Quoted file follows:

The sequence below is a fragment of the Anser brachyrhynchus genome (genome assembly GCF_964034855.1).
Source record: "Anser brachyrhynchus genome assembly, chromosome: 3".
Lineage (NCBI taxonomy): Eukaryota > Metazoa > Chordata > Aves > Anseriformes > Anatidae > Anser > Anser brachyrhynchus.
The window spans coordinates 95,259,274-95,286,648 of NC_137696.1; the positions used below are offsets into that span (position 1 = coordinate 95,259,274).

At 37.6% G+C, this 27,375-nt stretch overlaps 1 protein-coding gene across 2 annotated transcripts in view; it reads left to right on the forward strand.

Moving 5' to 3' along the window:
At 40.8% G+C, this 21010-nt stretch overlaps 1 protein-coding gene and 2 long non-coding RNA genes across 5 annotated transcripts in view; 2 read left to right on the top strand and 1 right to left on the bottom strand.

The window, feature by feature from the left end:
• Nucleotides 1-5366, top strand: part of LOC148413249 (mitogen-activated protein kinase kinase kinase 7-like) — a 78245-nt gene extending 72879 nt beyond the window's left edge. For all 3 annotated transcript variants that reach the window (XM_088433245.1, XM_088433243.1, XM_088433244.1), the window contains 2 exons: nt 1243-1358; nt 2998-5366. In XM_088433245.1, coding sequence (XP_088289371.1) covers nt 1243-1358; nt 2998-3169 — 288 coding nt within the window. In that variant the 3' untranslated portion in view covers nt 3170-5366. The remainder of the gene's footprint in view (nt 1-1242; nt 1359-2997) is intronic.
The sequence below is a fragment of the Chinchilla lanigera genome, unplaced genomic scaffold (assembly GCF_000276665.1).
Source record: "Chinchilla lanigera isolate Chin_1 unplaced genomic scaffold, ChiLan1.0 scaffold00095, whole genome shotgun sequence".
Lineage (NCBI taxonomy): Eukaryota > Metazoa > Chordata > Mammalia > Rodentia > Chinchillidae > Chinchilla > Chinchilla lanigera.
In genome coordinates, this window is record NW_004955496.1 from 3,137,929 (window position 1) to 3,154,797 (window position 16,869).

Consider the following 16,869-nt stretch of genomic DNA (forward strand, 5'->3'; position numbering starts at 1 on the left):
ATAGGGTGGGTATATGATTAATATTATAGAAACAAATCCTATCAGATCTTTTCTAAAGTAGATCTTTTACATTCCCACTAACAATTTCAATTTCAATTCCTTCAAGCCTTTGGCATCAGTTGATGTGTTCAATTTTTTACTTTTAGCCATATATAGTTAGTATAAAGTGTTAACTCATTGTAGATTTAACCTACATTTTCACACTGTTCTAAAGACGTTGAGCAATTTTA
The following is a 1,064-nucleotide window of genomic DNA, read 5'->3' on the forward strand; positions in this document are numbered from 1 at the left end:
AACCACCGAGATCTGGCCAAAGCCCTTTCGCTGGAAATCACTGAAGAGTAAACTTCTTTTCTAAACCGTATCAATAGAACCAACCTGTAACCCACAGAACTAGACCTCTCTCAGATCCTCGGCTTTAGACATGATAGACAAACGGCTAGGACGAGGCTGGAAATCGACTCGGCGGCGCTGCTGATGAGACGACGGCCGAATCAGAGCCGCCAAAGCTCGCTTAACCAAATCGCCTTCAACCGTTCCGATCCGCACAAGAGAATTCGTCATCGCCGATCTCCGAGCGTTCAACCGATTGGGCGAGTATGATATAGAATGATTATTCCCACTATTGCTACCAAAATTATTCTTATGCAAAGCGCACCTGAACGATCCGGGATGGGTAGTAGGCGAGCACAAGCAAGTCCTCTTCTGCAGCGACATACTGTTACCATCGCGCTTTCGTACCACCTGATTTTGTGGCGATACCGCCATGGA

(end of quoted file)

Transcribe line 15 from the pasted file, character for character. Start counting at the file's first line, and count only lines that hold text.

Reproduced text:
ATAGGGTGGGTATATGATTAATATTATAGAAACAAATCCTATCAGATCTTTTCTAAAGTAGATCTTTTACATTCCCACTAACAATTTCAATTTCAATTCCTTCAAGCCTTTGGCATCAGTTGATGTGTTCAATTTTTTACTTTTAGCCATATATAGTTAGTATAAAGTGTTAACTCATTGTAGATTTAACCTACATTTTCACACTGTTCTAAAGACGTTGAGCAATTTTA